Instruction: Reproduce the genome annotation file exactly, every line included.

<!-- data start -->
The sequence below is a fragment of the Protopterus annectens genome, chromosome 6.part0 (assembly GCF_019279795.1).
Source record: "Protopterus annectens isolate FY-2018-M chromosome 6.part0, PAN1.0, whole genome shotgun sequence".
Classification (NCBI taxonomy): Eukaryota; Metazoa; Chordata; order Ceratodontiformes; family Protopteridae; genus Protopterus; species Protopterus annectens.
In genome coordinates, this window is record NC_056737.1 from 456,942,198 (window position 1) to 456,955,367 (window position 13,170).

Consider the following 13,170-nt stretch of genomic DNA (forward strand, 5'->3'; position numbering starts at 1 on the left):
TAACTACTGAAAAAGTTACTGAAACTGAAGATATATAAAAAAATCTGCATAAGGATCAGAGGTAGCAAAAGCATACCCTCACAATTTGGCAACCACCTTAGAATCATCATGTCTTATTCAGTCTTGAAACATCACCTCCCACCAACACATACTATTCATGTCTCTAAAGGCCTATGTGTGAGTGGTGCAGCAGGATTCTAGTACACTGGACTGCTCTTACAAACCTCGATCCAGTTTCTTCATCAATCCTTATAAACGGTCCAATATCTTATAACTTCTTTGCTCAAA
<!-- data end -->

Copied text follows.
The sequence below is a fragment of the Protopterus annectens genome, chromosome 6.part0 (assembly GCF_019279795.1).
Source record: "Protopterus annectens isolate FY-2018-M chromosome 6.part0, PAN1.0, whole genome shotgun sequence".
Classification (NCBI taxonomy): Eukaryota; Metazoa; Chordata; order Ceratodontiformes; family Protopteridae; genus Protopterus; species Protopterus annectens.
In genome coordinates, this window is record NC_056737.1 from 456,942,198 (window position 1) to 456,955,367 (window position 13,170).

Consider the following 13,170-nt stretch of genomic DNA (forward strand, 5'->3'; position numbering starts at 1 on the left):
TAACTACTGAAAAAGTTACTGAAACTGAAGATATATAAAAAAATCTGCATAAGGATCAGAGGTAGCAAAAGCATACCCTCACAATTTGGCAACCACCTTAGAATCATCATGTCTTATTCAGTCTTGAAACATCACCTCCCACCAACACATACTATTCATGTCTCTAAAGGCCTATGTGTGAGTGGTGCAGCAGGATTCTAGTACACTGGACTGCTCTTACAAACCTCGATCCAGTTTCTTCATCAATCCTTATAAACGGTCCAATATCTTATAACTTCTTTGCTCAAA